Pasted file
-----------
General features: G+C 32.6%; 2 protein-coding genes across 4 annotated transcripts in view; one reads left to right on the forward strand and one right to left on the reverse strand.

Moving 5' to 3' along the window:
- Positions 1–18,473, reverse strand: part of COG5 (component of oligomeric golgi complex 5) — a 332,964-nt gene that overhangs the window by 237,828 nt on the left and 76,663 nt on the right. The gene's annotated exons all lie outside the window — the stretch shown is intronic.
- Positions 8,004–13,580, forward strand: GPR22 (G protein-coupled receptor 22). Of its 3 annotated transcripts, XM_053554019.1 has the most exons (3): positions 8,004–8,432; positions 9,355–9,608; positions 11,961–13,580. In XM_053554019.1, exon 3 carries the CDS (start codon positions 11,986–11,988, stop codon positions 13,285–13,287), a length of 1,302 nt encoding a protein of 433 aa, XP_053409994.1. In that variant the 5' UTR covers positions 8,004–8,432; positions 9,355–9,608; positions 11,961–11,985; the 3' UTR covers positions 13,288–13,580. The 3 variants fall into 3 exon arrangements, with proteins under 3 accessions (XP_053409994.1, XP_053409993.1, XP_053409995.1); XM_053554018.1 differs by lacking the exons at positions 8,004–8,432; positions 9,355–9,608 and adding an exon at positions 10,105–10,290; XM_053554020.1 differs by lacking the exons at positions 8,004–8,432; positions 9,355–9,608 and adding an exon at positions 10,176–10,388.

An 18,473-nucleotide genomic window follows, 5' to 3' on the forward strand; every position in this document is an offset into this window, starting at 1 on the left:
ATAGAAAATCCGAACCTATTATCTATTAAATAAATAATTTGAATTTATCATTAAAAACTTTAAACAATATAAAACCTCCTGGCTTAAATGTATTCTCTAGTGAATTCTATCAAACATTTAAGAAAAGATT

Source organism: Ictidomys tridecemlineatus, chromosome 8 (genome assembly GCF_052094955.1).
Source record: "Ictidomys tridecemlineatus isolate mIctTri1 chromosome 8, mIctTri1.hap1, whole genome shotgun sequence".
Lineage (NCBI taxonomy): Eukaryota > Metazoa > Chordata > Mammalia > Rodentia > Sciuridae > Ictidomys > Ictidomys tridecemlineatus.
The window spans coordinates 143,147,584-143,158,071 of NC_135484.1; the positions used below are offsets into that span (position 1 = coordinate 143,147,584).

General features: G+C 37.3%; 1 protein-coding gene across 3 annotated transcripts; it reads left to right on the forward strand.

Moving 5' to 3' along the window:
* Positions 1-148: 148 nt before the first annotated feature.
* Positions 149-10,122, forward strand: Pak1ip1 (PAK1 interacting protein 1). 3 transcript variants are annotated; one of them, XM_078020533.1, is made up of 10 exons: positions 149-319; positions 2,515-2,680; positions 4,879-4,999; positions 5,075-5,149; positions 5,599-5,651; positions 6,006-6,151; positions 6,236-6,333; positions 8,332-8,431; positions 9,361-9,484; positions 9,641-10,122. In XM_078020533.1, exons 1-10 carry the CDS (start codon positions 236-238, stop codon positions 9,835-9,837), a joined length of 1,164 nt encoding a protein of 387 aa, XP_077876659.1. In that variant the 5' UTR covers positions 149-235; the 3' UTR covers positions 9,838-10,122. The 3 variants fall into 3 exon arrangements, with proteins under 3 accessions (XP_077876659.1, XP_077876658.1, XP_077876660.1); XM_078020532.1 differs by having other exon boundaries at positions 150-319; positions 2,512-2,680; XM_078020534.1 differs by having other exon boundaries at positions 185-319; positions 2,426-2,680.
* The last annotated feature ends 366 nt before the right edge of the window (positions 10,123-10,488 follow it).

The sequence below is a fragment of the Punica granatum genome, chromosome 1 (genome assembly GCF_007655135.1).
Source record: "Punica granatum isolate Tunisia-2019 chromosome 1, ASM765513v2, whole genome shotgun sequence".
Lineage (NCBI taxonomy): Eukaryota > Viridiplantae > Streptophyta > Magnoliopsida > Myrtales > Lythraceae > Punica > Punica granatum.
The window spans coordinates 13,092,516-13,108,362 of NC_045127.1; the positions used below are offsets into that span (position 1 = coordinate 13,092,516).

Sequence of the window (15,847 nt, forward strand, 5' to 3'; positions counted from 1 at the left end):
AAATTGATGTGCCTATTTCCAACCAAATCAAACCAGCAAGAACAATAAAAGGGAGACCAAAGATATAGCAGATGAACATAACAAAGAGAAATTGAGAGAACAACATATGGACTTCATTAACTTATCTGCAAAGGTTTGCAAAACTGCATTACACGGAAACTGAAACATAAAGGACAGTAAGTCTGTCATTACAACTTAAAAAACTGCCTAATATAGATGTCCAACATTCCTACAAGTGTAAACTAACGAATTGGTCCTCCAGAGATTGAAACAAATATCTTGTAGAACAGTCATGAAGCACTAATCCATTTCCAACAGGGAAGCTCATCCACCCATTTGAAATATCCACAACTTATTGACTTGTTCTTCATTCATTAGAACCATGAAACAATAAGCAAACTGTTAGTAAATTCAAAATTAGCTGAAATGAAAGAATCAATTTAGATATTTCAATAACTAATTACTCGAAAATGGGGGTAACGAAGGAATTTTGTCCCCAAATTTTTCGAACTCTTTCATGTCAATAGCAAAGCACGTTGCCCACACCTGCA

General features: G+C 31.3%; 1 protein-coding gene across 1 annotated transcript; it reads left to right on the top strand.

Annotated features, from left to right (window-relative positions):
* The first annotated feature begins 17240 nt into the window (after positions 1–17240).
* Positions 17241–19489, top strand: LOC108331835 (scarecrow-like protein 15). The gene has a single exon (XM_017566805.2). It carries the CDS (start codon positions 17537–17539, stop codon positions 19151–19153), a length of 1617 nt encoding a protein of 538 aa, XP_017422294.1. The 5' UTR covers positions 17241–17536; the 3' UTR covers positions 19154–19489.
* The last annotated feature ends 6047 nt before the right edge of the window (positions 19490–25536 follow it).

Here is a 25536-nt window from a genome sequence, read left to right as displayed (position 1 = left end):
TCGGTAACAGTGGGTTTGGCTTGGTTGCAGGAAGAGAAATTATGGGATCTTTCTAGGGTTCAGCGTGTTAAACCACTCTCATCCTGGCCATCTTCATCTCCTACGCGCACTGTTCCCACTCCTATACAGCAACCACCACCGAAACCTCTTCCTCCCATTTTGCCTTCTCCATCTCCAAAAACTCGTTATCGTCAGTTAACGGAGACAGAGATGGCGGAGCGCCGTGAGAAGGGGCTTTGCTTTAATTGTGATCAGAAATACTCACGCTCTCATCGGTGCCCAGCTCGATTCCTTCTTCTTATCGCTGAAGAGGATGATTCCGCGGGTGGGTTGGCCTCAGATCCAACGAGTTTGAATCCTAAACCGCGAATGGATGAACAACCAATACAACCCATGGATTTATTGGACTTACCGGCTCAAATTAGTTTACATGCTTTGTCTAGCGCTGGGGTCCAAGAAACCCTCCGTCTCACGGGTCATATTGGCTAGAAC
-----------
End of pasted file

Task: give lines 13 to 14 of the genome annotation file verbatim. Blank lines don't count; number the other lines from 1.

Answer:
* Positions 1-148: 148 nt before the first annotated feature.
* Positions 149-10,122, forward strand: Pak1ip1 (PAK1 interacting protein 1). 3 transcript variants are annotated; one of them, XM_078020533.1, is made up of 10 exons: positions 149-319; positions 2,515-2,680; positions 4,879-4,999; positions 5,075-5,149; positions 5,599-5,651; positions 6,006-6,151; positions 6,236-6,333; positions 8,332-8,431; positions 9,361-9,484; positions 9,641-10,122. In XM_078020533.1, exons 1-10 carry the CDS (start codon positions 236-238, stop codon positions 9,835-9,837), a joined length of 1,164 nt encoding a protein of 387 aa, XP_077876659.1. In that variant the 5' UTR covers positions 149-235; the 3' UTR covers positions 9,838-10,122. The 3 variants fall into 3 exon arrangements, with proteins under 3 accessions (XP_077876659.1, XP_077876658.1, XP_077876660.1); XM_078020532.1 differs by having other exon boundaries at positions 150-319; positions 2,512-2,680; XM_078020534.1 differs by having other exon boundaries at positions 185-319; positions 2,426-2,680.